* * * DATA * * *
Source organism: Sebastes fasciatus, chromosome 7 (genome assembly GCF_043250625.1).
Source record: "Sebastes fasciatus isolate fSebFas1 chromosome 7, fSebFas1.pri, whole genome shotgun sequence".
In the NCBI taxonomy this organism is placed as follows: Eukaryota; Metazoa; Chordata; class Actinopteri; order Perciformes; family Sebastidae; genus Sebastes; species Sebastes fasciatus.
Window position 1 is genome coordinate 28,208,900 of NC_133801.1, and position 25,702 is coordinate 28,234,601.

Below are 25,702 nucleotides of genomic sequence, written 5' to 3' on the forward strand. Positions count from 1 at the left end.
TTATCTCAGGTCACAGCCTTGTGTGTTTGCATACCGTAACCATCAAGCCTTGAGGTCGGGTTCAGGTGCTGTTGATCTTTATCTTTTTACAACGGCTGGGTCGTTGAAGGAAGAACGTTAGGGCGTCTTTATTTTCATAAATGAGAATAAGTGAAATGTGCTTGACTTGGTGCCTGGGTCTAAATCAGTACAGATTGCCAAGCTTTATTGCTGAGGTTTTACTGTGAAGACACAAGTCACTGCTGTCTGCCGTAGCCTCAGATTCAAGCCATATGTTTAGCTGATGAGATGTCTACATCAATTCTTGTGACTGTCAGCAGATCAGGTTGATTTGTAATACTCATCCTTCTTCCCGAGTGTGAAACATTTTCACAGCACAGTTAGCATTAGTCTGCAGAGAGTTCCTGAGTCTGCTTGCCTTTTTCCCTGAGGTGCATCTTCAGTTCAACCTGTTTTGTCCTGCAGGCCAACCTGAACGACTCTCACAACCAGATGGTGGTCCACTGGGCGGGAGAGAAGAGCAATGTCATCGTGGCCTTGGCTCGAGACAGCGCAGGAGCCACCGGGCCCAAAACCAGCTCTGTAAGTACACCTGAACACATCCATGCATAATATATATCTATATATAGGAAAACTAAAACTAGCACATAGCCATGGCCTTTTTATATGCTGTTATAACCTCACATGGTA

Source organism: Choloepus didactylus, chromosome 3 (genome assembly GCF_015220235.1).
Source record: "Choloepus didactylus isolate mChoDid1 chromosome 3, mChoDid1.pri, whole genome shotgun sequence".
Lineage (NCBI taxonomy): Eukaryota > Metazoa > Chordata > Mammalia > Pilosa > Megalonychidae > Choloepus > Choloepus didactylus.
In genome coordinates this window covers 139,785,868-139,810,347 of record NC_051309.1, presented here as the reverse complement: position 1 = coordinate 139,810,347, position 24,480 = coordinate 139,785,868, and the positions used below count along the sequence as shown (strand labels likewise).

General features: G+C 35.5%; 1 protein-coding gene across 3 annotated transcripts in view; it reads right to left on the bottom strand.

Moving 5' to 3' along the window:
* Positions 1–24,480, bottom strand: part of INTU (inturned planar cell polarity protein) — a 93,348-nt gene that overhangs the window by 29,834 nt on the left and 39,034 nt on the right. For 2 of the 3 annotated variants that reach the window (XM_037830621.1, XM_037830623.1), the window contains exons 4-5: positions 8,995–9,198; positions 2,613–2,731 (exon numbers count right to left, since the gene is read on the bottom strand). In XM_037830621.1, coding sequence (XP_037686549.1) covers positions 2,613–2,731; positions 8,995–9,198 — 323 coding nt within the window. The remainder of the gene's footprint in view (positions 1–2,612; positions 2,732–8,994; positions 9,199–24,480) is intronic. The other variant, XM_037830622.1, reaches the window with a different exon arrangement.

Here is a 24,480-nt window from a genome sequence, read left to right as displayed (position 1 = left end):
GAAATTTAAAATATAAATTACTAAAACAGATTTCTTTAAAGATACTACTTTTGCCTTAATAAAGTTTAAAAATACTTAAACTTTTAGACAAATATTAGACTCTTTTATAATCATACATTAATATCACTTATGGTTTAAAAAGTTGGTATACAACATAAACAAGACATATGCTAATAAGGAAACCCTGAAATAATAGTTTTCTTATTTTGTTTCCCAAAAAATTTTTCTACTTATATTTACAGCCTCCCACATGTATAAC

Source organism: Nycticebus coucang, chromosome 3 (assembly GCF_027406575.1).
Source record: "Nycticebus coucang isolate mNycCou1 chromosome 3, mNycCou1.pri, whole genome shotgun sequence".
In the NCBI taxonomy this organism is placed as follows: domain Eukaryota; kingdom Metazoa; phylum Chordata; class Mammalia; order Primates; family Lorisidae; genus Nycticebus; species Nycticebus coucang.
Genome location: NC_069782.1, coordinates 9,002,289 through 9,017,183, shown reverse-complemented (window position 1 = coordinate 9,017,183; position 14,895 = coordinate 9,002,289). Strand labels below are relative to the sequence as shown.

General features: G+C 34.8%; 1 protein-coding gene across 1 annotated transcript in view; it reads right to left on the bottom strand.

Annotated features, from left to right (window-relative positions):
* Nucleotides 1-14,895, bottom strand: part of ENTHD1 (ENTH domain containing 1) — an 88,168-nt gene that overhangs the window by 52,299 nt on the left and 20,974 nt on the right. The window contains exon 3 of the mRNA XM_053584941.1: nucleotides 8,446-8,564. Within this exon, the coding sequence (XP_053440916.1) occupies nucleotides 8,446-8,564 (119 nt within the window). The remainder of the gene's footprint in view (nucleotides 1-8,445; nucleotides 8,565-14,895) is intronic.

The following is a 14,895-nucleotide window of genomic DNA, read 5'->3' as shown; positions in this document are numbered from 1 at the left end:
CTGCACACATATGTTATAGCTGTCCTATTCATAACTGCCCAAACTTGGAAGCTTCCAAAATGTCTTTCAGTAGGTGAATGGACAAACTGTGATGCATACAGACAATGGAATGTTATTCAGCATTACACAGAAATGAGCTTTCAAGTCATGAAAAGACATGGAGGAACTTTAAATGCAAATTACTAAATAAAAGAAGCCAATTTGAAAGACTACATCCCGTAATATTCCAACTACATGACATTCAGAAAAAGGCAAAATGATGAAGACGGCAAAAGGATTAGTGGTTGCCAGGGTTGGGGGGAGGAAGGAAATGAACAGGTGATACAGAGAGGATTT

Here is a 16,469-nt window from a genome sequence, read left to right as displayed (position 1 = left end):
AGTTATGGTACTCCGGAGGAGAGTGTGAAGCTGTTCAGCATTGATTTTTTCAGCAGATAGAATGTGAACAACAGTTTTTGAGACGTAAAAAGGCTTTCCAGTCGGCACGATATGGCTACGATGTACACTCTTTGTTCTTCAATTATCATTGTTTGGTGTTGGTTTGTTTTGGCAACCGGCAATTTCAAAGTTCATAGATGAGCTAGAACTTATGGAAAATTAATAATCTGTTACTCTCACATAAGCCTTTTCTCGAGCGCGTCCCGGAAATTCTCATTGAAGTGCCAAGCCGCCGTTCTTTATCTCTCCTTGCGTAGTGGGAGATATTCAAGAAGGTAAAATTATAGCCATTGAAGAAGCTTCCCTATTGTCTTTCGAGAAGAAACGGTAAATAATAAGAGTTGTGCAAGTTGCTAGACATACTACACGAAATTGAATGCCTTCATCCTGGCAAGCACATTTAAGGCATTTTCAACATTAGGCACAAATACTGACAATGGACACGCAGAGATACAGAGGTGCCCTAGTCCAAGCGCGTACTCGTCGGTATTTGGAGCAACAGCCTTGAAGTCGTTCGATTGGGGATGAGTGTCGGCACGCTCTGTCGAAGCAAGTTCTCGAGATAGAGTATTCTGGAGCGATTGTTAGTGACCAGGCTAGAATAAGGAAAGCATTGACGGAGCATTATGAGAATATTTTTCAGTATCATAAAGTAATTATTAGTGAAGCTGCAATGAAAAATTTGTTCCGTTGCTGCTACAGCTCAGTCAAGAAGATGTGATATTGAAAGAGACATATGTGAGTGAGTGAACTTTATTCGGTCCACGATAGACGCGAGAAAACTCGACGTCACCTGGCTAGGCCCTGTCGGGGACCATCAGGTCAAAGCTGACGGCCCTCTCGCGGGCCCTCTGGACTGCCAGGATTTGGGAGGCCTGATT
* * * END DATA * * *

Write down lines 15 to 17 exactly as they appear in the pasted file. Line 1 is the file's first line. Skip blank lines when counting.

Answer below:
GAAATTTAAAATATAAATTACTAAAACAGATTTCTTTAAAGATACTACTTTTGCCTTAATAAAGTTTAAAAATACTTAAACTTTTAGACAAATATTAGACTCTTTTATAATCATACATTAATATCACTTATGGTTTAAAAAGTTGGTATACAACATAAACAAGACATATGCTAATAAGGAAACCCTGAAATAATAGTTTTCTTATTTTGTTTCCCAAAAAATTTTTCTACTTATATTTACAGCCTCCCACATGTATAAC

Source organism: Nycticebus coucang, chromosome 3 (assembly GCF_027406575.1).
Source record: "Nycticebus coucang isolate mNycCou1 chromosome 3, mNycCou1.pri, whole genome shotgun sequence".